The Green Mobility Network is a growing force in Miami-Dade bicycle and pedestrian advocacy.
The nascent organization was founded in July of 2007 by a few like-minded people, including founding member John Hopkins, who runs the most excellent Spokes ‘n Folks blog.
“Nowâ€™s the time, bicycle riders, to write a check or pledge some of your time to help Green Mobility Network improve South Florida riding conditions. Weâ€™ve done a lot on a shoestring over the past year — but to complete the job we need money for printing, phone bills and all the other expenses that even a volunteer group will incur on the way to success. Green Mobilityâ€™s treasurer is Tom Blazejack at 5890 SW 100th Terrace, Pinecrest, FL 33156.“
Because Green Mobility recently received their 501(c)3 designation, Tom is now accepting basic level memberships starting at $35. If you donâ€™t have the cash on hand, let John or Tom know that you want to volunteer at an upcoming event, or start attending meetings. If you have more than $35, then go ahead and consider making a Founding Members gift. Your time and generosity will be appreciated by all Miami-Dade bicyclists and pedestrians. Having worked at a Bicycle not-for-profit in Boston, I know every little bit helps.
TM readers should know that Green Mobility Network has provided instrumental guidance on the City of Miami Bicycle Action Committee and the soon to be release Bicycle Action Plan, is helping to produce a new Bicycle-Friendly map, provides bicycle parking at major area and events, and are refurbishing their website to help better communicate their mission. Your support will help them further increase their advocacy and programs.
Please Join them, and us here at TM, in growing Miamiâ€™s bicycle movement. Iâ€™m writing my check this afternoon and so should you.
When it rains, it pours. Diana Moskovitz of the Miami Herald reports that two bicyclists were struck yesterday on State Road 84 in Davie. The negligent driver side-swiped the bicyclists and continued driving. Both were sent to the hospital and fortunately were not killed. Interestingly, some reports have said the bicyclists were off-duty Miami police officers. More to come if and when more information is available.
11 Bicyclists were struck by a cab driver this morning while bicycling across the Macarthur Causeway. Although one remains listed in critical condition, fortunately no one was killed. The cab driver admitted to falling asleep, inadvertently sending 6 of the 11 bicyclists to the hospital.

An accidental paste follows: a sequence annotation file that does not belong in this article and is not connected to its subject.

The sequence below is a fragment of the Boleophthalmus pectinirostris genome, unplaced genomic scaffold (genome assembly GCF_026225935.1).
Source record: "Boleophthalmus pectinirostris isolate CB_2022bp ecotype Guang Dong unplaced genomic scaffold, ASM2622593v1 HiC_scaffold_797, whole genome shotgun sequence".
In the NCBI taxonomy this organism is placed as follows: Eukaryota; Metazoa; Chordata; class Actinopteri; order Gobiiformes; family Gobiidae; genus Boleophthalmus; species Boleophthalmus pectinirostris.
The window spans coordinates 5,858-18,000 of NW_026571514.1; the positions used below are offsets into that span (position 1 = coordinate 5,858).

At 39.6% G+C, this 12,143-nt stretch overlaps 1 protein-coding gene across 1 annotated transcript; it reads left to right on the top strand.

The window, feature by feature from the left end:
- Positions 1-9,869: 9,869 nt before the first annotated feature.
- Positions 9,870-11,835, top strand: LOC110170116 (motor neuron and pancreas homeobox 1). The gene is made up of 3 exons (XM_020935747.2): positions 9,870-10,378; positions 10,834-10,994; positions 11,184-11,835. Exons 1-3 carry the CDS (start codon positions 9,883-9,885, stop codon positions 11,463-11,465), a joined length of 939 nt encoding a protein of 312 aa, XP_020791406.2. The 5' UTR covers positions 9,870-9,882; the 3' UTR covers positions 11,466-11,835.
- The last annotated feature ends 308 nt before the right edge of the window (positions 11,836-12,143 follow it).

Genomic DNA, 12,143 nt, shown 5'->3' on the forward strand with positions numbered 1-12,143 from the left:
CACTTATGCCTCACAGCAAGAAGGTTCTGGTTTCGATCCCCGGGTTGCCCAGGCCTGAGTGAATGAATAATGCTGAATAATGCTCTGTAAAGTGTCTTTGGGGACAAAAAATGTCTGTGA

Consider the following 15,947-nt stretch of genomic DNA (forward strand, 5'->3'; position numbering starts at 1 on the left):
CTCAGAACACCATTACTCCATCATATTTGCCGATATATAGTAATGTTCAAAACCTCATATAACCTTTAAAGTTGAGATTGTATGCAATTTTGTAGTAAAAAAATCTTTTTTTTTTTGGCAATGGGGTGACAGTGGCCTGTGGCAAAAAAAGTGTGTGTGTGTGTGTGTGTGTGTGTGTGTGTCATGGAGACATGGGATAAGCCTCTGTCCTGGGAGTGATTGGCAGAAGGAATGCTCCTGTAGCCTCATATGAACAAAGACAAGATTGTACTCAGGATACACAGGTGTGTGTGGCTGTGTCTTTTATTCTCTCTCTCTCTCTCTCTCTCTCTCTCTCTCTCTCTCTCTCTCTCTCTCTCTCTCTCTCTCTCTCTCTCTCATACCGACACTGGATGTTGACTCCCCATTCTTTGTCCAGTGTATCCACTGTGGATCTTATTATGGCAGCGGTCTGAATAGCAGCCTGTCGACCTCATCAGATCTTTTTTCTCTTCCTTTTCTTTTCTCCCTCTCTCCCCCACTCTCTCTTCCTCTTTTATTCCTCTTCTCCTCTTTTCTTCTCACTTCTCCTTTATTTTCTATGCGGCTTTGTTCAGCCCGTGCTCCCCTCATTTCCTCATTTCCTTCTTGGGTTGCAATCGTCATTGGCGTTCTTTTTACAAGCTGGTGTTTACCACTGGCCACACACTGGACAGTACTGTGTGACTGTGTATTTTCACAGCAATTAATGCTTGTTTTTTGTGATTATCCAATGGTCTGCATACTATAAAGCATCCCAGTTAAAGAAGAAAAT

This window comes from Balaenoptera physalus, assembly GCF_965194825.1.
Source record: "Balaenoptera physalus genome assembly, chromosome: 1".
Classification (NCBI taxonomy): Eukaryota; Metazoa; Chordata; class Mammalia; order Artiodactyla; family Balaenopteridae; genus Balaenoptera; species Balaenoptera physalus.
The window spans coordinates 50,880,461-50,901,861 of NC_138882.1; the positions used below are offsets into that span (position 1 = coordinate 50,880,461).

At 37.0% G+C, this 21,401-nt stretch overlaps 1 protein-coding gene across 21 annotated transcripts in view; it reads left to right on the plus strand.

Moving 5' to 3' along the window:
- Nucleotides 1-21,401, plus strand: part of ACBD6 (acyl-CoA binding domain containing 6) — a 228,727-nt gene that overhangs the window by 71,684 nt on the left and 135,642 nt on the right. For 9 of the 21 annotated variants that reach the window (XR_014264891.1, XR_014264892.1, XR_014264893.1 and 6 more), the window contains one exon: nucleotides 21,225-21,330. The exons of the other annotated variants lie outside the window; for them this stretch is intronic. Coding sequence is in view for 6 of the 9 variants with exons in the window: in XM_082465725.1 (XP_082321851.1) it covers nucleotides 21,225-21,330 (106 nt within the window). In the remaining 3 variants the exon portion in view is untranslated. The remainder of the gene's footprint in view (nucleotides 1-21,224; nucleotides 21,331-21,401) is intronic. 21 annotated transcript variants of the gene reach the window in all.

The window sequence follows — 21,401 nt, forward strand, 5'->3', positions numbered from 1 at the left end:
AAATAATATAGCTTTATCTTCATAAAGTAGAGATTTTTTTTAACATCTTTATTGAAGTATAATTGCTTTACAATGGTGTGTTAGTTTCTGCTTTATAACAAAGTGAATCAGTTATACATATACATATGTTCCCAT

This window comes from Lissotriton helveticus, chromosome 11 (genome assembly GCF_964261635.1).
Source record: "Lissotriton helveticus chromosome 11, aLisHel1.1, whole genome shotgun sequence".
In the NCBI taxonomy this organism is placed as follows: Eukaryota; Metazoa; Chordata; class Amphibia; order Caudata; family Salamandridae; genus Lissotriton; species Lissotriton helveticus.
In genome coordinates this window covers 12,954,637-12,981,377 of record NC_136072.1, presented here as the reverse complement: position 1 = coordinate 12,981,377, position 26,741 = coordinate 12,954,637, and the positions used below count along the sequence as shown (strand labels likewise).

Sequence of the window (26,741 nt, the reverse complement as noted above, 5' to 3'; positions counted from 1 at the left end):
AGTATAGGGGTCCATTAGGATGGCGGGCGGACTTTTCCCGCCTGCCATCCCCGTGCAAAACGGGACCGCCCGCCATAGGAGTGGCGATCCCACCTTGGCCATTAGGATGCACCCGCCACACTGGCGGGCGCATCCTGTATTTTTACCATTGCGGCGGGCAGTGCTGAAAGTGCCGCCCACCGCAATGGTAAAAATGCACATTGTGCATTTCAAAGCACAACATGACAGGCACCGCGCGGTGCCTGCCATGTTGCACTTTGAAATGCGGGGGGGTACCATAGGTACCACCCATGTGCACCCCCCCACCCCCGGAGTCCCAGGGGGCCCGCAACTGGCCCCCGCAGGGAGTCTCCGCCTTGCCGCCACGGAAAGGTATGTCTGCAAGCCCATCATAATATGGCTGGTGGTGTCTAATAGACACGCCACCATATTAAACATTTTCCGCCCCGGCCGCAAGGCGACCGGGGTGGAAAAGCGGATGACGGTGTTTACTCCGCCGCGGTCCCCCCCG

Reactions to the accident have been mixed. What were bicyclists doing on the Macarthur? Why was a cab driver, likely working the graveyard shift, still on the road? Why wonâ€™t those damn bicyclists get on the sidewalks where they belong?
These are just some of the comments over at the Heraldâ€™s online news comments section. Normally, I canâ€™t stomach the inanity of reader comments that follow most Herald articles, but this particular story and its attendant comments provide remarkable insight into several important issues.
1) The Macarthur Causeway is a limited access highway. In almost all cases, bicyclists are prevented from riding only these types of roads because of the elevated level of danger they present. Yet, the Macarthur is actually designated with signage as a Bicycle Route. Here in Miami, it seems we promote bicycling on only the most dangerous street for bicyclists and leave the safest ones unmarked. What a terribly backward twist on an already poor situation. Todayâ€™s accident is a case in point, and it is a wonder that more accidents do not occur. It is my opinion that the Macarthur needs to either be improved dramatically so that all users will be safe (including pedestrians) or the designated Bicycle Route sign needs to be removed, as its existence only promotes bicycling along an unsafe highway, that quite frankly, is not designed for bicycle safety where bicyclists need it the most. Save your own live, take the Venetian Causeway instead. It may leave your two blocks further north, but believe me it is worth it.
2) Motorist education is sorely needed. Now. Not tomorrow. Now. Most motorists seem relatively clueless about traffic laws here in Miami, let alone how to overtake bicyclists safely. Police must start enforcing traffic laws in this city, although perhaps they should learn to follow them first.
3) Bicycle safety education is needed as well. In this instance, it seems the bicyclists were not engaging in unsafe riding practices. However, as a daily commuter I canâ€™t even count the amount of times I have seen fellow bicyclists take their own lives into their hands just to run a red light. Bicyclists and motorists must learn traffic safety laws and heed them.
4) Hostility toward bicyclists in this city is out of control. Ignorance to the benefits of bicycling comes in all forms here in Miami, but motorists must understand that not only do bicyclists have a right to the road, they are also out there lessening traffic congestion and pollution and promoting a livable city.